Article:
To The Daisy

IN youth from rock to rock I went
From hill to hill in discontent
Of pleasure high and turbulent,
Most pleased when most uneasy;
But now my own delights I make,---
Thirst at every rill can slake,
And gladly Nature's love partake,
Of Thee, sweet Daisy!
Thee Winter in the garland wears
That thinly decks his few gray hairs;
Spring parts the clouds with softest airs,
That she may sun thee;
Whole Summer-fields are thine by right;
And Autumn, melancholy Wight!
Doth in thy crimson head delight
When rains are on thee.
In shoals and bands, a morrice train,
Thou greet'st the traveller in the lane;
Pleased at his greeting thee again;
Yet nothing daunted,
Nor grieved if thou be set at nought:
And oft alone in nooks remote
We meet thee, like a pleasant thought,
When such are wanted.
Be violets in their secret mews
The flowers the wanton Zephyrs choose;
Proud be the rose, with rains and dew
Her head impearling,
Thou liv'st with less ambitious aim,
Yet hast not gone without thy fame;
Thou art indeed by many a claim
The Poet's darling.
If to a rock from rain he fly,
Or, some bright day of April sky,
Imprisoned by hot sunshine lie
Near the green holly,
And wearily at length should fare;
He need but look about, and there
Thou art!---a friend at hand, to care
His melancholy.
A hundred times, by rock or bower,
Ere thus I have lain couched an hour,
Have I derived from thy sweet power
Some apprehension
Some steady love; some brief delight;
Some memory that had taken flight;
Some chime of fancy wrong or right;
Of stray invention.
If stately passions in me burn,
And one chance look to Thee should turn,
I drink out of an humbler urn
A lowlier pleasure;
The homely sympathy that heeds
The common life, our nature breeds;
A wisdom fitted to the needs
Of hearts at leisure.
Fresh-smitten by the morning ray,
When thou art up, alert and gay,
Then, cheerful Flower! my spirits play
With kindred gladness:
And when, at dusk, by dews opprest
Thou sink'st, the image of thy rest
Hath often eased my pensive breast
Of careful sadness.
And all day long I number yet,
All seasons through, another debt,
Which I, wherever thou art met,
To thee am owing;
An instinct call it, a blind sense;
A happy, genial influence,
Coming one knows not how, nor whence,
Nor whither going.
Child of the Year! that round dost run
Thy pleasant course,---when day's begun
As ready to salute the sun
As lark or leveret,
Thy long-lost praise thou shalt regain;
Nor be less dear to future men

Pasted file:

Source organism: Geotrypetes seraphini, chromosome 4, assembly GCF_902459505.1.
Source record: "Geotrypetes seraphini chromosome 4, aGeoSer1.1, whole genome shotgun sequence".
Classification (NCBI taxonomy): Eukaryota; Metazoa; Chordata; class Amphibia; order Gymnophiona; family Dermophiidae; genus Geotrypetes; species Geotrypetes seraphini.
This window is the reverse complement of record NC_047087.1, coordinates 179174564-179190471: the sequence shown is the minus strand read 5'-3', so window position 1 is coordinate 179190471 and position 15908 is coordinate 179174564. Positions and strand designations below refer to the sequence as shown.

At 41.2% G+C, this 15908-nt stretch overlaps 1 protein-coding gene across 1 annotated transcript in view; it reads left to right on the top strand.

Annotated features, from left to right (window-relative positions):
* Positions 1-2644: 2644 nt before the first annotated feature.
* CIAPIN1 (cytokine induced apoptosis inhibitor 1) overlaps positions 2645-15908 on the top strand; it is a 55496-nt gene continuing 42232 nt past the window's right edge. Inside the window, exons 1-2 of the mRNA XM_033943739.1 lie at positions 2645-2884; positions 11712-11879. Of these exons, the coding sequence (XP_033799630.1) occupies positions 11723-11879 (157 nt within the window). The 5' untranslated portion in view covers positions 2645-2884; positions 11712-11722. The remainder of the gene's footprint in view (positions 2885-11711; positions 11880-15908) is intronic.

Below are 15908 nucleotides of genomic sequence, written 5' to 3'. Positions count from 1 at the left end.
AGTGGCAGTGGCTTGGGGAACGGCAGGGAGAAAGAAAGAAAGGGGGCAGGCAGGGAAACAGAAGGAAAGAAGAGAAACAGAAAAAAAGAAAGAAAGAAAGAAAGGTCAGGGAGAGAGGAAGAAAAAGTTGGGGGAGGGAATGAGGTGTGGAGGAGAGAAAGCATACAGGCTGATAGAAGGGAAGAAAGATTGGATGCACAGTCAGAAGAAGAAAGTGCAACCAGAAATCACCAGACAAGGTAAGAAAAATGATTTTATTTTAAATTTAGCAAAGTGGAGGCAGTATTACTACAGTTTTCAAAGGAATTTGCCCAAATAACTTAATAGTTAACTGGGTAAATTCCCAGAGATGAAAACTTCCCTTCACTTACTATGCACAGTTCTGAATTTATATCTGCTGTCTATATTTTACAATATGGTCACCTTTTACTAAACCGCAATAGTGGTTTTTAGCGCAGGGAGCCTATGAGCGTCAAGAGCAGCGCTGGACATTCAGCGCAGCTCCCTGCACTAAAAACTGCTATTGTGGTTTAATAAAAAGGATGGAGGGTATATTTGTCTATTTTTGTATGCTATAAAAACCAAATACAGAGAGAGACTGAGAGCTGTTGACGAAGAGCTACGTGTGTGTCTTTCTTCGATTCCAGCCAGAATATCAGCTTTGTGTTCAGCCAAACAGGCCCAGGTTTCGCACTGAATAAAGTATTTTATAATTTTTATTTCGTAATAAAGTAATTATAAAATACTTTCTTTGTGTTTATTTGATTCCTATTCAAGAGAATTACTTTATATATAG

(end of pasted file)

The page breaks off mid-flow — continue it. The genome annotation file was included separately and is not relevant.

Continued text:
Than in old time;---thou not in vain
Art Nature's favourite.
William Wordsworth


To The Daisy (1)
Her divine skill taught me this,
That from every thing I saw
I could some instruction draw,
And raise pleasure to the height
Through the meanest objects sight.
By the murmur of a spring,
Or the least bough's rustelling;
By a Daisy whose leaves spread
Shut when Titan goes to bed;
Or a shady bush or tree;
She could more infuse in me
Than all Nature's beauties can
In some other wiser man.'
G. Wither. * His muse.
IN youth from rock to rock I went,
From hill to hill in discontent
Of pleasure high and turbulent,
Most pleased when most uneasy;
But now my own delights I make,--
My thirst at every rill can slake,
And gladly Nature's love partake,
Of Thee, sweet Daisy!
Thee Winter in the garland wears
That thinly decks his few grey hairs;
Spring parts the clouds with softest airs,
That she may sun thee;
Whole Summer-fields are thine by right;
And Autumn, melancholy Wight!
Doth in thy crimson head delight
When rains are on thee.
In shoals and bands, a morrice train,
Thou greet'st the traveller in the lane;
Pleased at his greeting thee again;
Yet nothing daunted,
Nor grieved if thou be set at nought:
And oft alone in nooks remote
We meet thee, like a pleasant thought,
When such are wanted.
Be violets in their secret mews
The flowers the wanton Zephyrs choose;
Proud be the rose, with rains and dews
Her head impearling,
Thou liv'st with less ambitious aim,
Yet hast not gone without thy fame;
Thou art indeed by many a claim
The Poet's darling.
If to a rock from rains he fly,
Or, some bright day of April sky,
Imprisoned by hot sunshine lie
Near the green holly,
And wearily at length should fare;
He needs but look about, and there
Thou art!--a friend at hand, to scare
His melancholy.
A hundred times, by rock or bower,
Ere thus I have lain couched an hour,
Have I derived from thy sweet power
Some apprehension;
Some steady love; some brief delight;
Some memory that had taken flight;
Some chime of fancy wrong or right;
Or stray invention.
If stately passions in me burn,
And one chance look to Thee should turn,
I drink out of an humbler urn
A lowlier pleasure;
The homely sympathy that heeds
The common life, our nature breeds;
A wisdom fitted to the needs